For this mini-tour, a combination of Google Earth, street view on Google Maps, Wikipedia entries and gallery websites was used. The GCI Art Project resource provided a ‘street view’ environment of the interior of Tate Modern and interactive images of the fire from the collection of Museum of London.

Student’s responses included:

  • Screen grabs/still images
  • Prints of maps to work on
  • Sketches and notes in colour and monochrome
  • Audio recordings of descriptions or responses to imagery.

Feedback

The advantages of our virtual field trip included:

  • Working at our own pace and direction; street views of St. Paul’s Cathedral could have developed further sketches of neo-classical architectural shapes or contrasts with the modern engineering of Millennium Bridge.
  • Some students focussed on the street art of London that could be explored on the Google Cultural Institute site as a meaningful representation of urban living.
  • Our one hour session covered just Fleet Street to Tate Modern – there’s so much more to explore this way!

The disadvantages discussed:

  • Working in groups on laptops; some collaboration but not the freedom of ‘being there’.
  • Tate Modern’s exhibitions not included in ‘street view’ mode which led to a discussion of changing/touring gallery presentations.
  • Missing the soundscape of the big city; more meaningful if you have been there in person!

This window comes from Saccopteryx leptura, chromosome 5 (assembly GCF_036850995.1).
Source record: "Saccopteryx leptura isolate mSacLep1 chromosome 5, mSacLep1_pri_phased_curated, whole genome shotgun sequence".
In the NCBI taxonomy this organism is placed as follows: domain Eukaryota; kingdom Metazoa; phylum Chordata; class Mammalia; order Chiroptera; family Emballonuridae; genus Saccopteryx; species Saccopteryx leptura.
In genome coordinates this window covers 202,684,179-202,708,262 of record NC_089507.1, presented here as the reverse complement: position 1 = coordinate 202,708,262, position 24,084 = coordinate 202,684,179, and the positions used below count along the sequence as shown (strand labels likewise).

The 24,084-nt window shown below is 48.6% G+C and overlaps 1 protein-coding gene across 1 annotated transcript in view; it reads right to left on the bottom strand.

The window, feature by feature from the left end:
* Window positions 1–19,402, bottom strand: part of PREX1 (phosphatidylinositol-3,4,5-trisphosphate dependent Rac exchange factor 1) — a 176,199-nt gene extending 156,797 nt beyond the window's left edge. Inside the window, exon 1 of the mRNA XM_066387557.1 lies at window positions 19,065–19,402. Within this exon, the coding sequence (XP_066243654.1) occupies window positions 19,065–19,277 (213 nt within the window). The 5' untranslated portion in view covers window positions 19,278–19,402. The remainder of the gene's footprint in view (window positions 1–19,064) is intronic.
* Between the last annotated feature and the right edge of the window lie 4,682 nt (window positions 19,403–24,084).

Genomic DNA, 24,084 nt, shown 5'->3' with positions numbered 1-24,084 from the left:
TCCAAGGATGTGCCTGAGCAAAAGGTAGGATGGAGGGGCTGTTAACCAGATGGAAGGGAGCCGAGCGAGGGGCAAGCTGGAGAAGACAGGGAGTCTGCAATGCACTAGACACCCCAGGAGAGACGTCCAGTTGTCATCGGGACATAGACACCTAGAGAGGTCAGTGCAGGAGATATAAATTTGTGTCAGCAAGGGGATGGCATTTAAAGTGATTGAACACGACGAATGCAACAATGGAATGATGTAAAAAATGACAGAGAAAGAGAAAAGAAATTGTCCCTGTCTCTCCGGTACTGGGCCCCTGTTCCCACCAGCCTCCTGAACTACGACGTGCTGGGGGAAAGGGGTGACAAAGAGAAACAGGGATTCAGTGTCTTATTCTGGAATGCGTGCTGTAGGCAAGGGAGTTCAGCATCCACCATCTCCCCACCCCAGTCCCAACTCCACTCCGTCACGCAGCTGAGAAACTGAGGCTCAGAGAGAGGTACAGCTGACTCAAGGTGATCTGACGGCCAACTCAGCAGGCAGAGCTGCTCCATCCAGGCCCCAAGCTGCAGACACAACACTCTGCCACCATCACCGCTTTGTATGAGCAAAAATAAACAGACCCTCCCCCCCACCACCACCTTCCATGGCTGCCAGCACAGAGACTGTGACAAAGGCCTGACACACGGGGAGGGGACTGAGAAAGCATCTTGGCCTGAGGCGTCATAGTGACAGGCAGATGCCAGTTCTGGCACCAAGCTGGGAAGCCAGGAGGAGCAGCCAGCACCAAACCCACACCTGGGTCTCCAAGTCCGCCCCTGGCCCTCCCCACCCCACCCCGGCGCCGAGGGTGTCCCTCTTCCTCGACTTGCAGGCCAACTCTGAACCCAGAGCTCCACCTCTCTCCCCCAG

Share your own virtual field trip experiments with me on Twitter using #virtualfieldtrip and I will happily collate below.

Top 10: Teachers in Movies

deadpoets

In honour of the late Robin Williams (1951-2014) and as a spur to those of us coming to the end of our Summer break, I have put together a Top 5 list of some great ‘teachers in movies’.

Being an inspirational teacher can make a life-changing difference at a crucial moment in a young person’s life. Teachers in film can represent the passion of the young, idealistic teacher or the wisdom/resilience of a hardened veteran. These movies are not selected for their portrayal of the classroom but for the inspiration a teacher can provide. So here’s a selected list of some great teachers you can find in the movies.

1. Dead Poet’s Society (1989)

2. The Class (2008)

3. The History Boys (2006)

4. Dangerous Minds (1995)

5. To Sir With Love (1967)

6. School of Rock (2003)

7. To Be and To Have (Etre et Avoir) (2002)

8. Blackboard Jungle (1955)

9. Goodbye Mr Chips (1939)

10. Mr Holland’s Opus (1995)

I’m sure you could come up with your own list of inspirational movie teachers and there is considerable academic research into how educators are represented in film. See: representations of teachers in films: http://www.oswego.edu/~beyerbac/representations_of_teachers_in_6.html

For an expansive list of movie teachers refer to this list as a starting point: list of teachers in film: http://en.wikipedia.org/wiki/List_of_teachers_portrayed_in_films

What would be your Top 5?

Reviewing my Nurture 2013/14 – Summer hols

Back in December 2013 I took part in a collaborative/crowd sourced idea bank called #Nurture1314. The focus was 13 highlights from 2013 and 14 hopes for 2014. You can see the full post here but I think the Summer holidays are an ideal time to review my 14 (or so) hopes – have I fulfilled any yet eight months on?!